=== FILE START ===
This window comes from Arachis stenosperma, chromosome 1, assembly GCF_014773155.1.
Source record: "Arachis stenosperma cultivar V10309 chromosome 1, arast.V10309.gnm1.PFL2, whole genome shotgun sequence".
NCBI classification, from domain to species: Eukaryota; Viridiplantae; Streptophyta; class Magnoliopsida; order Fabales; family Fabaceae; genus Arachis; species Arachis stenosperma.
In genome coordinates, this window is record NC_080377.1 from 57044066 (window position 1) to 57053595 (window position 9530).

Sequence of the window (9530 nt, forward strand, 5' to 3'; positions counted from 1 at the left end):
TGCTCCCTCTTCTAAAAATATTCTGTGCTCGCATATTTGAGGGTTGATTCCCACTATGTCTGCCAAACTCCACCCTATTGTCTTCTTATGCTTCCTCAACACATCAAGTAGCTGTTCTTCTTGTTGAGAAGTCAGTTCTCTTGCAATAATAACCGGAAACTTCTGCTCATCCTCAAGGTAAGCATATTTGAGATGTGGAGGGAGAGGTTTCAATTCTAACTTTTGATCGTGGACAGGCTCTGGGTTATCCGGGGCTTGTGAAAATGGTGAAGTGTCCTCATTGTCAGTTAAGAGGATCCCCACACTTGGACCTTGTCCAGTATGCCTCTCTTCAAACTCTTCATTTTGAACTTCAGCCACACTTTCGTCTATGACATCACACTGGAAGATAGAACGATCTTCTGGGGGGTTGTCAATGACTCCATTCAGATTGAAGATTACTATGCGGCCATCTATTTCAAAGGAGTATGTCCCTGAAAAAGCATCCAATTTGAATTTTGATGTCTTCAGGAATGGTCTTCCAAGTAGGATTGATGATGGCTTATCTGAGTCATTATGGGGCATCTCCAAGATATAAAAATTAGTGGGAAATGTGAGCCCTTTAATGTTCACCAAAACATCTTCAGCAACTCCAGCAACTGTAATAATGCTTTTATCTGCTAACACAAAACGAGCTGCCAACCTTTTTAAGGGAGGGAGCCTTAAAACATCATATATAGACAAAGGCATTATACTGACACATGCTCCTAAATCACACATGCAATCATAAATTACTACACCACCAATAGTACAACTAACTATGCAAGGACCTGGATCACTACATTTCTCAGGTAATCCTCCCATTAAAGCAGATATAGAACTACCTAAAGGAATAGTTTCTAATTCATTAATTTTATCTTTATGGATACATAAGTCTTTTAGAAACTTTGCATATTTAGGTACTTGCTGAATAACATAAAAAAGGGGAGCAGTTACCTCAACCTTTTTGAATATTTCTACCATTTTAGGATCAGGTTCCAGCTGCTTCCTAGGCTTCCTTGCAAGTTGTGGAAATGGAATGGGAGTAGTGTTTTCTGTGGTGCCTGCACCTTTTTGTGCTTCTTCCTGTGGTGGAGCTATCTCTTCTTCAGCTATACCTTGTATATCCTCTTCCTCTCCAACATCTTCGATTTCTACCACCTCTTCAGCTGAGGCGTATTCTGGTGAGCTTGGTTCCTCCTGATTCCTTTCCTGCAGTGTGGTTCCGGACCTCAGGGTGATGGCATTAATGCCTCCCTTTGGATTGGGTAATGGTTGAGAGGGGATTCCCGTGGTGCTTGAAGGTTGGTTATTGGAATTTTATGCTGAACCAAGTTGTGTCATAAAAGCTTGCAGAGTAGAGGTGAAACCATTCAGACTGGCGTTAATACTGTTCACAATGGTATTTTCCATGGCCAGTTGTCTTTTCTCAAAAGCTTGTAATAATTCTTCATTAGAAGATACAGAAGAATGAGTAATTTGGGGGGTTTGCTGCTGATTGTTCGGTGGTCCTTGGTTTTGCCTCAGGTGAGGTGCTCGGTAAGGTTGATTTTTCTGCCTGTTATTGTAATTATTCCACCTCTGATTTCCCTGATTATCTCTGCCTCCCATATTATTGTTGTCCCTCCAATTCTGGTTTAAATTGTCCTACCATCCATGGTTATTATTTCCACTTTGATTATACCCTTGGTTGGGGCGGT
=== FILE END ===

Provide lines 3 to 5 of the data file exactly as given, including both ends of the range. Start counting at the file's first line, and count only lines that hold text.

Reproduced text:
NCBI classification, from domain to species: Eukaryota; Viridiplantae; Streptophyta; class Magnoliopsida; order Fabales; family Fabaceae; genus Arachis; species Arachis stenosperma.
In genome coordinates, this window is record NC_080377.1 from 57044066 (window position 1) to 57053595 (window position 9530).

Sequence of the window (9530 nt, forward strand, 5' to 3'; positions counted from 1 at the left end):